COULD YOU HAVE PNEUMONIA AND NOT KNOW IT?

//COULD YOU HAVE PNEUMONIA AND NOT KNOW IT?

COULD YOU HAVE PNEUMONIA AND NOT KNOW IT?

pneumonia picture    I recently endured a week suffering with fevers, chills, and headaches with pressure originating behind my right eye.  With no other symptoms, I assumed I was viral and remained optimistic my immune system would prevail.  When my energy level waned, then failed, my husband brought me to the E.R.

When asked about my symptoms on arrival at the Emergency Room check in desk, I was immediately tossed a mask before witnessing the medical professionals within earshot of my story ducking for cover, while donning masks of their own.  One brave soul, attempting to hide the panic in his voice, asked if I had been out of the country, perhaps anywhere near Africa.  With the last of my energy, I assured them I hadn’t left my own zip code.

I’m a writer – we are solitary creatures by nature – I’m normally home writing with my dog.  I suddenly had visions that my beagle, like the dog of the health care worker in Spain who contracted Ebola so they euthanized the dog – could be in danger!  Run, Pennington, run!

Someone pointed to a free standing computer and instructed me to put in my information.  The moment I hit complete, a person was dispatched to sterilize anything I touched.  (I believe it was a person behind all the protection.)  I was then taken to a glass room; probed, prodded, x-rayed, and informed I was suffering from Pneumonia.

If I hadn’t already been flat on my back, you could have knocked me over with a feather!  Pneumonia?  I haven’t even had a cold in ten years.  I can’t remember the last time I sneezed and I’ve never had the flu.  I couldn’t begin to give them a specimen because I wasn’t coughing.  Yet, there it was on my x-ray.  And there I was spending a week in the hospital on IV antibiotics.

How did this happen?  Why didn’t I know? As soon as I could keep my eyes open for more than ten minutes at a time, I went into research mode.

According to the National Heart, Lung, and Blood Institute, many germs can cause pneumonia including different kinds of bacteria, viruses, and not as common fungi.  Most of the time our bodies filter the germs we breath to protect the lungs from infection.  Our immune systems, the shape of our noses and throats, and the ability to cough, as well as the fine hair-like structures (called cilia) help to stop germs from reaching our lungs.  But sometimes, due to a compromised immune system, or a super motivated germ, our bodies just fail to filter the germ we breathed.

When the germ reaches our lungs, our immune system will send cells to attack.  These cells cause the air sacs (alveoli) to become red and inflamed, filling them with fluid and pus (yuck).  This is what causes the symptoms of Pneumonia.

The symptoms of Pneumonia can be generally mild and appear over a period of 1 to 3 weeks; to severe requiring hospitalization.  Some common symptoms are:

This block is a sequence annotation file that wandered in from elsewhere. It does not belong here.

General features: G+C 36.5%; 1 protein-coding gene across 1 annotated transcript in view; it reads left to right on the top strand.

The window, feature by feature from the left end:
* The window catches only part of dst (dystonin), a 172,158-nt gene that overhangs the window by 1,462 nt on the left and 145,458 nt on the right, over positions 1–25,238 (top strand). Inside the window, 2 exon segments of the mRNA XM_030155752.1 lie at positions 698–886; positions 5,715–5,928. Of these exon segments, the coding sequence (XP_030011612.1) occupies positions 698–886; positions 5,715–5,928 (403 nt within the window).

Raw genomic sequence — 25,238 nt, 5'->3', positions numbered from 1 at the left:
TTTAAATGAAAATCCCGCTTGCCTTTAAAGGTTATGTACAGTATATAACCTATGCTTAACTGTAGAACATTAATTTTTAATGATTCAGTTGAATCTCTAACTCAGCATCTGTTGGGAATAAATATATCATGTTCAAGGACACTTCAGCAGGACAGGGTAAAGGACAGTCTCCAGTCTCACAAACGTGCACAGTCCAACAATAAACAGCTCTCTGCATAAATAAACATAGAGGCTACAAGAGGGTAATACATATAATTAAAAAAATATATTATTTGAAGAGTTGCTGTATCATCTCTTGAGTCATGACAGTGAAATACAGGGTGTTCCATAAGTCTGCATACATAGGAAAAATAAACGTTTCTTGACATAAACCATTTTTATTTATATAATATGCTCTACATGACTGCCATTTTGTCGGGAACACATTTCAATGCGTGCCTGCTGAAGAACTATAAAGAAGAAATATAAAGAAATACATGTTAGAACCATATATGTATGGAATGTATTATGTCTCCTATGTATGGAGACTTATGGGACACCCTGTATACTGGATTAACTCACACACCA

*  fever – may be high

*  chills/excessive sweating

*  cough – can be dry or produce green mucus

*  fatigue

*  headache/eye pain or soreness

*  sore throat

*  chest pain/fast heartbeat

*  nausea/vomiting/diarrhea

*  secondary fever

To make it even more complicated, there are different types of Pneumonia.  I’ll make it short and as tension-free as possible:

The most common type of Pneumonia is Community-acquired pneumonia known as CAP, which is acquired outside of hospitals or other health care settings.  Most people get it by breathing in germs that live in your mouth, nose and throat – especially while you sleep! There’s one more thing to keep you awake, all you insomniacs.

Hospital-Acquired Pneumonia, or HAP, is acquired during a hospital stay for another illness.  Scary, scary thought.

You can acquire Health Care-Associated Pneumonia from a nursing home, dialysis center, outpatient clinic… you get the drift.

Aspiration Pneumonia happens if you inhale food, drink, vomit, or saliva from your mouth into your lungs.  This may happen if something disturbs your normal gag reflex such as a brain injury, swallowing problem, or excessive alcohol.  It can cause pus to form a cavity in your lung called a lung abscess. Remember your mother telling you not to talk with food in your mouth because you could choke?  The alcohol is self-explanatory to most of us – unfortunately.

Atypical Pneumonia is what Dr. Sanchez believes I have.  It is a type of CAP and can be caused by several types of bacteria – legionella pneumophilla, mycoplasma pneumonia, and Chlamydophila pneumonia.  It can also be passed from person to person.

So, who is at risk?  Research tells me if you’re under 2 or over 65, have lung disease or another serious disease such as cystic fibrosis, asthma, COPD, bronchiectasis, diabetes, heart failure, sickle cell anemia, going through chemo, had a stroke, or me – relatively healthy sitting in my home with my dog writing.  Sounds like just about all of us…..

According to Knowpneumonia.com, there are 5 things you can do to stay healthy over 50, and give yourself a fighting chance.

1.  Include fruits, vegetables, whole grains in your healthy diet.

2.  Stay physically active.

3.  Get 7 to 8 hours of sleep nightly.

4.  See your doctor regularly.

5.  Keep up with appropriate vaccinations.

Virgil said, “The greatest wealth is health.”

Amen.

I wish you all well.  Leave me a comment and tell me your story.

From The Point – Always Lori Flynn

By | 2014-11-05T15:22:23+00:00 November 5th, 2014|Uncategorized|0 Comments

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